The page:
No matter which of the arts a creative person works in, there are always “critics” offering their opinions of the artist’s work. Some critics may be well-meaning. Others, however, are simply spiteful little trolls who would destroy if they could, and barring that, are happy to sling their warped notions your way as “friendly advice” or “honest assessments” in the hope of doing damage.
During my years working as a writer / illustrator, I’ve seen all sorts of critics from a high falutin college professor turned critic (who had apparently failed to publish enough to keep his position and therefore felt it his duty to take pot shots at my first novel) to people who offered genuine criticism that helped me improve my work. Those in the latter group are great (though their assessments may still sting); I like to think the former have a place prepared for them on the sixth ring of Hell.
Perhaps the weirdest criticism I’ve had to date came from a preacher who sent a long email, the key point of which was his opinion that my Christian art proved I was the “Spawn of Satan” (exact quote). At the time, his hateful missive really hurt, doubly so since I was trying to help the same community he claimed to be a part of. Fortunately I had been working with a preacher (the ever-wise “Johnny the Baptist”) who offered support and reassurance.
Today the hurt from being branded the Spawn of Satan is no longer there, and I can now laugh at it now. And except for this spawnish blip my experience with Christian groups has been quite good with many continuing to employ my artwork for religious books, presentations, and in one case a large print behind the main pulpit. (I’ll note that sadly there are some bad eggs out there working behind he pulpit; but in my experience, most “men and women of God” do an amazing job, often working for little pay, and generally without much thanks. Where I’ve been slighted this once, they are slighted on a daily basis, and it’s hard for me to imagine they don’t get pretty discouraged because of this.)
This is not to say Christian groups aren’t without fault when it comes to the arts. There’s a tendency of churches to view the arts as propaganda tools, or at least only methods for spreading a message, rather than seeing each beautiful work of art as a glorious gift that reflects the Lord of Creation.
One writer that addresses this issue if Franky Schaeffer in Sham Pearls Before Real Swine and Addicted to Mediocrity: Contemporary Christians and the Arts. While I don’t agree with all of Schaeffer’s views on Christianity, he makes some very valid points about the church and the arts.
Franky Schaeffer writes, “The modern Christian world… is marked in the area of the arts and cultural endeavor by one outstanding feature, and that is its addiction to mediocrity…. Of all people, Christians should be addicted to quality and integrity in every area, not be looking for excuses for second-best…. Art, creative human expression, and the enjoyment of beauty need no justification. The ultimate justification is that they come as a good and gracious gift from God above.”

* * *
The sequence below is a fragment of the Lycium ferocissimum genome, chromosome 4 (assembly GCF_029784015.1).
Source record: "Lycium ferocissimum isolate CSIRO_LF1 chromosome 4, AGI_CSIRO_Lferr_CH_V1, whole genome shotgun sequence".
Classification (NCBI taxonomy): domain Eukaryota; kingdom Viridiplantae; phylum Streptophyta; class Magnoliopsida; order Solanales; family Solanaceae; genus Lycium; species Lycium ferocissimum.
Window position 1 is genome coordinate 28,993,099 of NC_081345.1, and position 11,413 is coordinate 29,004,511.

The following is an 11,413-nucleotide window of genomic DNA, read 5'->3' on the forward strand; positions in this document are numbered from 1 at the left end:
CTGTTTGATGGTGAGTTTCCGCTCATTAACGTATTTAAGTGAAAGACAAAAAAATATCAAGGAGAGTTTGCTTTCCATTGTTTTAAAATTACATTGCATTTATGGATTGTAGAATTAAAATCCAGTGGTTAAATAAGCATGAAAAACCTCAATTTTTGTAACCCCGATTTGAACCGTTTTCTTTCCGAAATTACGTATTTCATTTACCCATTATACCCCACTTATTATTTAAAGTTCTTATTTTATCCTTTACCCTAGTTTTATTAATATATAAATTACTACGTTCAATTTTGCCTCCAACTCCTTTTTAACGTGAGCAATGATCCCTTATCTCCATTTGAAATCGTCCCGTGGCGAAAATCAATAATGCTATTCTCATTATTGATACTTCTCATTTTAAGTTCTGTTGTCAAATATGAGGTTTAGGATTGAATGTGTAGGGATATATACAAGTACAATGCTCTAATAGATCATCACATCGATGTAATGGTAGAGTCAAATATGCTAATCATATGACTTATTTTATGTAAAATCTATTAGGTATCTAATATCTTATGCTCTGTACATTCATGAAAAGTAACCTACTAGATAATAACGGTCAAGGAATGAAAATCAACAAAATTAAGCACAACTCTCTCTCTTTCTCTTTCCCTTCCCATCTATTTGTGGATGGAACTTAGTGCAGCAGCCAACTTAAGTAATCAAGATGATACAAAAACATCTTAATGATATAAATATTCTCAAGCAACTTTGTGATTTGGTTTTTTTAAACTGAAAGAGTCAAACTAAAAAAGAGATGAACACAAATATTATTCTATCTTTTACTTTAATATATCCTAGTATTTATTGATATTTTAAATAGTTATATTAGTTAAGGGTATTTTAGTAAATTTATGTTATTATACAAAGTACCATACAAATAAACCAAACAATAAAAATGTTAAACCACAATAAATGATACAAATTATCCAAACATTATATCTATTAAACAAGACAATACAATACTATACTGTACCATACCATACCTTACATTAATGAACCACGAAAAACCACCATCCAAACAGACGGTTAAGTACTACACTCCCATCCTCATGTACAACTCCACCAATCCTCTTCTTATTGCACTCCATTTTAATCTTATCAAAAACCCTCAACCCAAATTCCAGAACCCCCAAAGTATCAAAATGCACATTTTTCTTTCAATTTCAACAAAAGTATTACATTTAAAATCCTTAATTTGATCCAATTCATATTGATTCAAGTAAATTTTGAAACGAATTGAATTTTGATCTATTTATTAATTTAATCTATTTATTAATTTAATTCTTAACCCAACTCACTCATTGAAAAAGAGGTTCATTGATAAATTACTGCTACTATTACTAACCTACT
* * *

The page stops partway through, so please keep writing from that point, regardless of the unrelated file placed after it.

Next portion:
(I suppose his skewering of the church’s attitude toward art might also be a criticism of some of my own artwork given its use by some Christian groups, but I hope not.)
Of course outside the church the arts have become more or less a religion in and of themselves for many, and that can take some strange twists and turns no religion ever even thought about. Bottles of excrement, piles of cans, or other rubble and trash are declared art by this religion’s high mucky mucks run amuck with their disciples unable to perceive the ridiculous results of their blind faith. In a world where some live in squalor, the prices tacked onto such “art” seems in itself as obscene as some of the subjects portrayed in the artwork. As John Weaver has noted, “When an unmade bed is valued at £150,000 and yet an African child’s life is not valued at a dollar, something is seriously wrong with the values art promotes.”
Robert Hughes nailed the situation when he wrote, “When you have the super-rich paying $104 million for an immature Rose Period Picasso — close to the GNP of some Caribbean or African states — something is very rotten. Such gestures do no honor to art: they debase it by making the desire for it pathological.”
So there are flaws enough to go around.
As for critics, the catch with many is that they aren’t knowledgeable about what they criticize or, if they are, are petty, hateful, and jealous people deep down inside. Such folks can do a lot of damage to the ego of creative people. And in my experience, many creative people are actually more sensitive and emotional than the average person — making them vulnerable to the slings of the jealous.
So hurtful critics often leave wounds of the artist’s heart. Minor hurts, yet they can be very discouraging to an artist, especially those just starting a career. Yet for most, the wounds eventually heal to leave scars not unlike the red badge of courage received in battle. In the long run, these injuries can also make an artist stronger once they are overcome.
But it is wise to limit the damage. Avoid negative people. Never seek out reviews about your work.
Woody Allan never reads reviews of his movies. I think perhaps this is good advice for anyone in the arts. As are the words of Charles Haun: “What did you gather today? Were you in the field of bitterness filling your hearts with an abundance of bitter attitudes because someone hurt or offended you?”
An artist should never wander into fields of bitterness. One way of doing this is to avoid reading what critics write.